A Calculated Risk?

Here are a few simple questions:

  1. How much money did BP stand to make if they had kept the Deep Horizon’s well under control?
  2. How much money would have been made from the oil that’s been lost to the Gulf of Mexico?
  3. How much money do they expect the disaster to cost them, before they are able to hook up to the gusher and recover the rest of the oil?

I have little doubt that if you subtract the answers to #2 and #3, from the answer to #1, you’ll still get a very large positive number.

If BP can manage to figure out how to pump most or all of the gushing oil into ships on the surface, they stand to make a lot of money. But they have to make sure they still have access to the flow.

Some Deductive Reasoning

Let’s say there were some more aggressive way to stop, plug, cap, destroy, or otherwise end the slow-motion environmental disaster we’re all witnessing. But what if this aggressive solution would end access to the oil that they expected to reap in #1 above.

That very large positive number I mentioned — that’s the amount of money that BP could stand to lose by doing the Right Thing.

So how much money is typically made from a modern deep-sea oil well in the Gulf of Mexico these days? A billion dollars? Five billion? Fifty?

Apparently Exxon paid about $500M in clean-up costs, and another $510M in settlements. Add to that a couple hundred million in legal fees and we’re in at well under two billion dollars.

Does BP expect to spend $2B or even $5B on clean-up, legal fees, fines and settlements? Say it were $10B. If the well makes them $50B, then they’re still net-positive by $40,000,000,000.

I have no idea if these numbers are anywhere near realistic. Where are the experts who should be talking about this math? I haven’t heard from them.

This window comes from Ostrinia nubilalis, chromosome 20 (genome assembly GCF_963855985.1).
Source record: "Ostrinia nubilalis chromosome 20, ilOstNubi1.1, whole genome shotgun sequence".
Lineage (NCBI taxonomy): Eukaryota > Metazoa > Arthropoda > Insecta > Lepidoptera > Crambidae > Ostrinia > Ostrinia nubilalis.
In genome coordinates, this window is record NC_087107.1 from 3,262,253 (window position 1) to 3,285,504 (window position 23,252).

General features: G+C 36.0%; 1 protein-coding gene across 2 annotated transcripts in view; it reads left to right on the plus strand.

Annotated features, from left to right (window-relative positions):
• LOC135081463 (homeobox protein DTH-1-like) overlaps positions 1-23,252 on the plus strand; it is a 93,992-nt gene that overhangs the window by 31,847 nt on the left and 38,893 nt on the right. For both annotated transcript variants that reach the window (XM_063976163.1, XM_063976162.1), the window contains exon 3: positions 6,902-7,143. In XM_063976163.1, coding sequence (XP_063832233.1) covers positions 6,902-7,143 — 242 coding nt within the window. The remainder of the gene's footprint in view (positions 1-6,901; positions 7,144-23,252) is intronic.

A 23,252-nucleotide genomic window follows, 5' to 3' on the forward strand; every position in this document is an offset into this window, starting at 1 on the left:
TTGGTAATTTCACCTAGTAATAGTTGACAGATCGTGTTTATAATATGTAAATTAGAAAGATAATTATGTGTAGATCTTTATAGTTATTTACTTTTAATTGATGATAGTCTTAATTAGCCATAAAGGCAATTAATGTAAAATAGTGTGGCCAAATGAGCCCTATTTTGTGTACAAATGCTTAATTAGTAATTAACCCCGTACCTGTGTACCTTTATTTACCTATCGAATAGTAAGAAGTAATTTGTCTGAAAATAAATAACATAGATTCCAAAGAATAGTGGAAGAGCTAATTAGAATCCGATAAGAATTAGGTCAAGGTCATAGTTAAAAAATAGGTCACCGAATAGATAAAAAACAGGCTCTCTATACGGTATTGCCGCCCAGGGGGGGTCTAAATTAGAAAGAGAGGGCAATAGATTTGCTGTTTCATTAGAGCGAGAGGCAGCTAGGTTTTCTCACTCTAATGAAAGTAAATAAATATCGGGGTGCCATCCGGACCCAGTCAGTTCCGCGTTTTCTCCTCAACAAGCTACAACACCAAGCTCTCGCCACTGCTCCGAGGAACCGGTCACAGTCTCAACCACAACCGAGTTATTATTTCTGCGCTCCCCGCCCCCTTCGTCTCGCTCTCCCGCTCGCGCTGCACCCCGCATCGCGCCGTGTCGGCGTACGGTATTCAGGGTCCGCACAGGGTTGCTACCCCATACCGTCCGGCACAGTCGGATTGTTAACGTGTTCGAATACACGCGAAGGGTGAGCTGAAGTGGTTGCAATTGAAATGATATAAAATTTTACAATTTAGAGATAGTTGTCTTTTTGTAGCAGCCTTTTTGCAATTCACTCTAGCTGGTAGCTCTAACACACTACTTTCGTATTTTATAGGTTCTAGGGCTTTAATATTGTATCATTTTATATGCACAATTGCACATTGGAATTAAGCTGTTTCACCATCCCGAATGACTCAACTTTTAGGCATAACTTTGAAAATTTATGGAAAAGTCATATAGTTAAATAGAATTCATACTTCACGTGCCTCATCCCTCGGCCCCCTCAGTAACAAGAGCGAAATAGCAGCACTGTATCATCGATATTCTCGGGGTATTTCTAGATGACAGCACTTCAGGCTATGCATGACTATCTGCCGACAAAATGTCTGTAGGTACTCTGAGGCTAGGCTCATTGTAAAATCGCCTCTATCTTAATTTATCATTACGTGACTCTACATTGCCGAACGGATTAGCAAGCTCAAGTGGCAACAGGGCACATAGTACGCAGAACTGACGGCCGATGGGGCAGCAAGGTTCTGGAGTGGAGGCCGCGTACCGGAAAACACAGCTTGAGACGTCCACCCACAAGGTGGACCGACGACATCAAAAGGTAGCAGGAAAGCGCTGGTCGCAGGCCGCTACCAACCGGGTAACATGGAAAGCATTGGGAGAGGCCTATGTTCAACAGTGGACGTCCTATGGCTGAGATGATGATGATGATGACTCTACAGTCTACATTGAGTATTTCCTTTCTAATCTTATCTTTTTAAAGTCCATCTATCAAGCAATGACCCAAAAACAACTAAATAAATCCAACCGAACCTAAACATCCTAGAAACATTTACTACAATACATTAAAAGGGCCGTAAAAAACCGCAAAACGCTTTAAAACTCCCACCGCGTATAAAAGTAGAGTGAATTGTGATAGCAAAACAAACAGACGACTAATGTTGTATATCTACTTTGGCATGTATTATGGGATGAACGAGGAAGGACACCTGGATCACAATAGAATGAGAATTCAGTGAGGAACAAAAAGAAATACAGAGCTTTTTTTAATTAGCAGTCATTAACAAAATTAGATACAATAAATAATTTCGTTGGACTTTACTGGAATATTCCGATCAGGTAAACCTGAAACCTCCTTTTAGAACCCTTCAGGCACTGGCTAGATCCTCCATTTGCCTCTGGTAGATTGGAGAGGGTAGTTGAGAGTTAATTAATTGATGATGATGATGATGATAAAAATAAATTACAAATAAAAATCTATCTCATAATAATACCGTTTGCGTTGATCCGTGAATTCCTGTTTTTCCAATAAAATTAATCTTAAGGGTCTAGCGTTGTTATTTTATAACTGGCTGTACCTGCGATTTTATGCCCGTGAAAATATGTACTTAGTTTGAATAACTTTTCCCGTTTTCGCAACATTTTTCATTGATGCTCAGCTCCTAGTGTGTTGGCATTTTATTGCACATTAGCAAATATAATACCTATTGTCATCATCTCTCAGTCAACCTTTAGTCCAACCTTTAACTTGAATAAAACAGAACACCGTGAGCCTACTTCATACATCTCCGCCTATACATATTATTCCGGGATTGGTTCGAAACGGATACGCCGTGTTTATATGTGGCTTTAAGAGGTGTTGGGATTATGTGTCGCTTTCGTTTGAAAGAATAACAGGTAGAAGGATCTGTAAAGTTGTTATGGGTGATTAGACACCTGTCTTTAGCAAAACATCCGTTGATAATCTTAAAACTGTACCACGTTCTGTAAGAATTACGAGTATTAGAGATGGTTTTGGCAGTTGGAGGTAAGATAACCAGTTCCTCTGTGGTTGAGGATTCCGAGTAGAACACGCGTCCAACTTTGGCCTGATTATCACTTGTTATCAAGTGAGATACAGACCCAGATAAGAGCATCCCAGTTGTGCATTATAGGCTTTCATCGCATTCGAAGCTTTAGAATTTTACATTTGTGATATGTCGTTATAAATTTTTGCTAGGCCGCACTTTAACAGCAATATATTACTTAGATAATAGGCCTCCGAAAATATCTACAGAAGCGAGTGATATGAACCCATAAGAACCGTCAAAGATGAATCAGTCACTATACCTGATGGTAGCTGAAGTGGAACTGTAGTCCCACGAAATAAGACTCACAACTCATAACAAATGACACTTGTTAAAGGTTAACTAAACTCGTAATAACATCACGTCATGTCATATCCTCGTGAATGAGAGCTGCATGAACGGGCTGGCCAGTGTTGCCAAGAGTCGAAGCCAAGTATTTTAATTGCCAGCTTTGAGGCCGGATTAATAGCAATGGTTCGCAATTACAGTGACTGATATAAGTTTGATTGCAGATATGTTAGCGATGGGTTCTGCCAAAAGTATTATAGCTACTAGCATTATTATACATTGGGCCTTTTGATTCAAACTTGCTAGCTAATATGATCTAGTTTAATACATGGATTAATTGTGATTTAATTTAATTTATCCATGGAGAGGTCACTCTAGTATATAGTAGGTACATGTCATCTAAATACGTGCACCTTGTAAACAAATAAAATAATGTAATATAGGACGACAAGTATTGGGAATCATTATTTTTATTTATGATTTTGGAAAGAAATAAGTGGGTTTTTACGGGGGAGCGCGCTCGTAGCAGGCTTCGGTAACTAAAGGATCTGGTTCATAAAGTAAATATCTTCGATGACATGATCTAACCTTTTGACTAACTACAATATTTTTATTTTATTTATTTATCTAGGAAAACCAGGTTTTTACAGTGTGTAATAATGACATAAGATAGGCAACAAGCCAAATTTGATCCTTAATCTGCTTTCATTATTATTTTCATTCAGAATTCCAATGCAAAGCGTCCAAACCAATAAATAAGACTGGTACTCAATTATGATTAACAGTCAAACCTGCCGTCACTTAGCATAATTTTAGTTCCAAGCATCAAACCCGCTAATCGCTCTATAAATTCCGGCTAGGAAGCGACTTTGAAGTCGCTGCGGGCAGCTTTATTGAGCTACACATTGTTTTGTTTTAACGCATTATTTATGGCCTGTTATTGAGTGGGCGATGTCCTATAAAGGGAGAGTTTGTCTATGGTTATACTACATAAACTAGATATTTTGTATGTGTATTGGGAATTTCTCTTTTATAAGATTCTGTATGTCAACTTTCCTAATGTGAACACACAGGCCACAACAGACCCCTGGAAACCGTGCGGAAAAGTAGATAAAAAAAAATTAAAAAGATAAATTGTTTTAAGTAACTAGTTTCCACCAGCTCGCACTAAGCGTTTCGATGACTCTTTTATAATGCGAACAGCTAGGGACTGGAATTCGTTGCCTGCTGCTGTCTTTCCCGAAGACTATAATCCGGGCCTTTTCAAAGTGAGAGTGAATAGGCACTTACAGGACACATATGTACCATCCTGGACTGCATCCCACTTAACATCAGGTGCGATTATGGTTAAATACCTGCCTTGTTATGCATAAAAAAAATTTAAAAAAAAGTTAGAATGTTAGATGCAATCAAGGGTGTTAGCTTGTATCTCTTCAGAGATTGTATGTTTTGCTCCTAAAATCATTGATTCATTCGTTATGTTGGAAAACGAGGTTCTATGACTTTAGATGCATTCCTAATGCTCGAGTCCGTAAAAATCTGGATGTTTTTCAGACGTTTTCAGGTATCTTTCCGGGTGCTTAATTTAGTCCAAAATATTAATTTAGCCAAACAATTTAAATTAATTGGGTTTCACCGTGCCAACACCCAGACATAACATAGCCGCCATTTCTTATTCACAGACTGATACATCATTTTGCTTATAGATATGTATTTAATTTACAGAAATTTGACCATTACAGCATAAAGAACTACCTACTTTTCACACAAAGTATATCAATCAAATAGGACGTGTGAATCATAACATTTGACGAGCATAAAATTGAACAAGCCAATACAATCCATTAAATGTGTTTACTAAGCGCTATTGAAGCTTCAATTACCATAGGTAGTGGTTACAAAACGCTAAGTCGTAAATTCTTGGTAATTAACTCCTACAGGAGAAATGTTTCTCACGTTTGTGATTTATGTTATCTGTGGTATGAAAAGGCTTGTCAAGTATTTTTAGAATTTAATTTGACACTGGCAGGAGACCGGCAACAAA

The Back of the Envelope

Ok, so I don’t have real data, but let’s do a back-of-the-envelope calculation.

#2: Estimates of the spill vary by more than order of magnitude, but say for the sake of argument that it’s leaking 50,000 barrels of oil per day. At $100/barrell, that’s $5M/day, or $225M over the 45 days since the disaster started. That’s $225M so far. Say it lasts for a year — that’s about 1.8 billion dollars in lost oil. Call it a clean $2B.

#3: Say the spill ends up costing BP roughly 10 times what the Valdez spill cost Exxon. I don’t have exact numbers, but I think it was about $1.2B for Exxon. Round up to $15B.

#1: An oil well’s life might be more than 20 years. Unfortunately it’s hard to predict how how long a well will be productive, or what its yield will be. Let’s be conservative on the time-line and call it 10 years at 150,000 barrels per day. (Atlantis, a very similar rig to Deep Horizon, produces up to 200K barrels a day.) That’s about 54.75M barrels/year, or 547M over 10 years. At $100/barrel, we’re looking at $54B gross over the lifetime of the well. Subtracting say $400K/day for operating costs (about $1.5B over 10 years): About $52.5B.

So here’s the back of the envelope:
Lost oil, plus clean-up costs: $2B + $15B = $17B
Projected net, minus disaster expense: $52.5B – $17B = $35.5B

So here’s that very large positive number I was talking about:


Thirty-five-and-a-half Billion dollars. That’s the amount of money BP might stand to lose if the well were sealed in a permanent way, that prevented them from getting at the oil.

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